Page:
Join Honorary Chair Fran Finney and the Running Bitcoin Challenge Committee as we honor legendary cypher punk, Hal Finney.
This is THE EVENT that combines Hal Finney’s love of running and Bitcoin and is raising funds and awareness to help defeat ALS, which ultimately claimed his life in 2014.
You are challenged to run (or walk, roll, or hike) the equivalent of a half marathon — cumulatively or all at once — by the end of January 10, 2023.
From wherever you are, spread the word about Bitcoin, participate in a healthy activity, feel good about doing your part to defeat ALS, and start the year off right
Hal Finney, one of the earliest bitcoin contributors, died eight years ago from complications of nervous system disease amyotrophic lateral sclerosis (ALS).
His spouse, Fran Finney, is now organizing a half marathon to raise funds for ALS research via bitcoin.
The “Running Bitcoin Challenge” is set to take place between Jan. 1 and Jan. 10. The timing of the occasion leads up to the anniversary of Hal Finney’s “Running bitcoin” tweet, in which Finney famously disclosed he was deploying a Bitcoin node.
There is no set location — participants can choose to join anywhere they wish. Players are encouraged to either run, walk, roll or hike the equivalent of a half marathon (Hal’s favorite distance) either in one go or over the entire 10-day period.
Donors contributing at least $100 will receive an official shirt with the half marathon’s logo, while the event’s top 25 fundraisers will get a Hal Finney collectible signed by his wife.
As of Wednesday morning, the event has already managed to secure nearly $10,000 in bitcoin donations.
An advocate of cryptography and digital privacy, Finney was the recipient of the first-ever bitcoin transfer from the network’s pseudonymous creator Satoshi Nakamoto.
The bitcoin community often suspected Finney was Nakamoto, a claim he consistently denied. He reportedly found out about his condition in 2009 and decided to move away from the project.
Hal’s name is high in the Bitcoin pantheon as one of the first people to voice support for Satoshi Nakamoto’s invention and for being the first person to receive a Bitcoin transaction from Satoshi.
He was, for a time, considered one of the top contenders on the list of potential Satoshis himself (many in blockchain who reject Dr. Craig Wright’s statements still falsely believe Finney to be Bitcoin’s real creator).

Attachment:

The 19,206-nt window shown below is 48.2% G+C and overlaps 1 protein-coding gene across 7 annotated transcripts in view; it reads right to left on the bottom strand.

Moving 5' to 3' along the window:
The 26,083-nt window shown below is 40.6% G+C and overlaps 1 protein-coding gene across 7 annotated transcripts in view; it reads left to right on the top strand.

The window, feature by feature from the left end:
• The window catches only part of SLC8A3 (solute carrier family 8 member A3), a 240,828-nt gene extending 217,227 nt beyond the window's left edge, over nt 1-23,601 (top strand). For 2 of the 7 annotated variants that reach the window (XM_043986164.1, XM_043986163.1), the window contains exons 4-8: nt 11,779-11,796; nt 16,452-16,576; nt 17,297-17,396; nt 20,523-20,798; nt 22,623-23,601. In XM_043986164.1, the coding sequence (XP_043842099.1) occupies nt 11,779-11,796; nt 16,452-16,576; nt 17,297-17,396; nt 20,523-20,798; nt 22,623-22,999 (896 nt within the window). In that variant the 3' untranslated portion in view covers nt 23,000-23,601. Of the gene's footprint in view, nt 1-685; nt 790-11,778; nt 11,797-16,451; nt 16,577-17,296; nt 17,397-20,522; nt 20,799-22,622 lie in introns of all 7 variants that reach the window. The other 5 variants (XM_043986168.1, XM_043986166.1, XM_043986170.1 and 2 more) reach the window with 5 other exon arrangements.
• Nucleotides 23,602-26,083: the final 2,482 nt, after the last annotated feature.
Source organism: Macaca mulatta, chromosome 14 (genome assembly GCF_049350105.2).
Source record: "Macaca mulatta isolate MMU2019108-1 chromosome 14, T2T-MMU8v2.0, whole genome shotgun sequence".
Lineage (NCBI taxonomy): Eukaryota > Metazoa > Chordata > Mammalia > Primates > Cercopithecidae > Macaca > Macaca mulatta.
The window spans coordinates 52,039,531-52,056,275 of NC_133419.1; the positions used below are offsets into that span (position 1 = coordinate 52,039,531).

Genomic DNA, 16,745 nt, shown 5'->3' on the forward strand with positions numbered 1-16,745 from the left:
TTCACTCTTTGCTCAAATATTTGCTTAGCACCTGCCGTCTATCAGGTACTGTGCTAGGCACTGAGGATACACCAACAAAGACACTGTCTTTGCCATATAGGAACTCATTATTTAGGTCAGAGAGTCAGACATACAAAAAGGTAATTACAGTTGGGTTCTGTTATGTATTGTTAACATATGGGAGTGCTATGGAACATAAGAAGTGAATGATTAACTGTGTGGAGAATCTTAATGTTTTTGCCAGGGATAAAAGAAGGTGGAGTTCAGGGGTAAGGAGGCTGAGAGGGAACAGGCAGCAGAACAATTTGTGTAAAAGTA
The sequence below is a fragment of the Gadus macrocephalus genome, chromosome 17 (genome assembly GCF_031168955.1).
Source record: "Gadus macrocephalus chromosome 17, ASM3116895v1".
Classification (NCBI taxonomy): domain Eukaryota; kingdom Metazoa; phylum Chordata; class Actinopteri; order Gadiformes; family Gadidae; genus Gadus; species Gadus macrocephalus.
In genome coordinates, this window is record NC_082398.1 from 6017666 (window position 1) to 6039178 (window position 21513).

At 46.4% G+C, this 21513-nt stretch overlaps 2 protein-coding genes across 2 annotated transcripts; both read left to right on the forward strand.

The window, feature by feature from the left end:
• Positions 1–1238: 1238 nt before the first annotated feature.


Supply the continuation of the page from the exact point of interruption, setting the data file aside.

Hal, who referred to himself as a “cypherpunk,” was a cryptographic activist who went from developing video games to working on the Pretty Good Privacy (PGP) project in the 1990s. He described his PGP work as “dedicated to the goal of making Big Brother obsolete.”
PGP creator Phil Zimmerman hired Hal as his first employee when PGP became PGP Corporation in the early 2000s. He described Hal as a “gregarious man” who loved skiing and long-distance running.
Despite gradual paralysis that eventually forced him to stop working, Hal continued to code software and follow the Bitcoin project.
Almost as famous as his 2009 tweet is his “Bitcoin and me” post on BitcoinTalk.org in March 2013, the last he’d ever make.
It’s a long post, and Hal was “essentially paralyzed” at the time, using an eye tracker to type. Forum stats show the post has been read over 278,000 times.
“When Satoshi announced the first release of the software, I grabbed it right away,” he wrote. “I think I was the first person besides Satoshi to run bitcoin. I mined block 70-something, and I was the recipient of the first bitcoin transaction when Satoshi sent ten coins to me as a test.
I carried on an email conversation with Satoshi over the next few days, mostly me reporting bugs and him fixing them.”
Hal himself always denied being Satoshi Nakamoto, adding later that he’d sold most of the Bitcoins he mined (at pre-2014 prices) to pay for his treatments. He also mentioned putting some in a safe deposit box for his children.
“And, of course, the price gyrations of bitcoins are entertaining to me.
I have skin in the game.
But I came by my bitcoins through luck, with little credit to me.
I lived through the crash of 2011.
So I’ve seen it before.
Easy come, easy go.”Hal Finney
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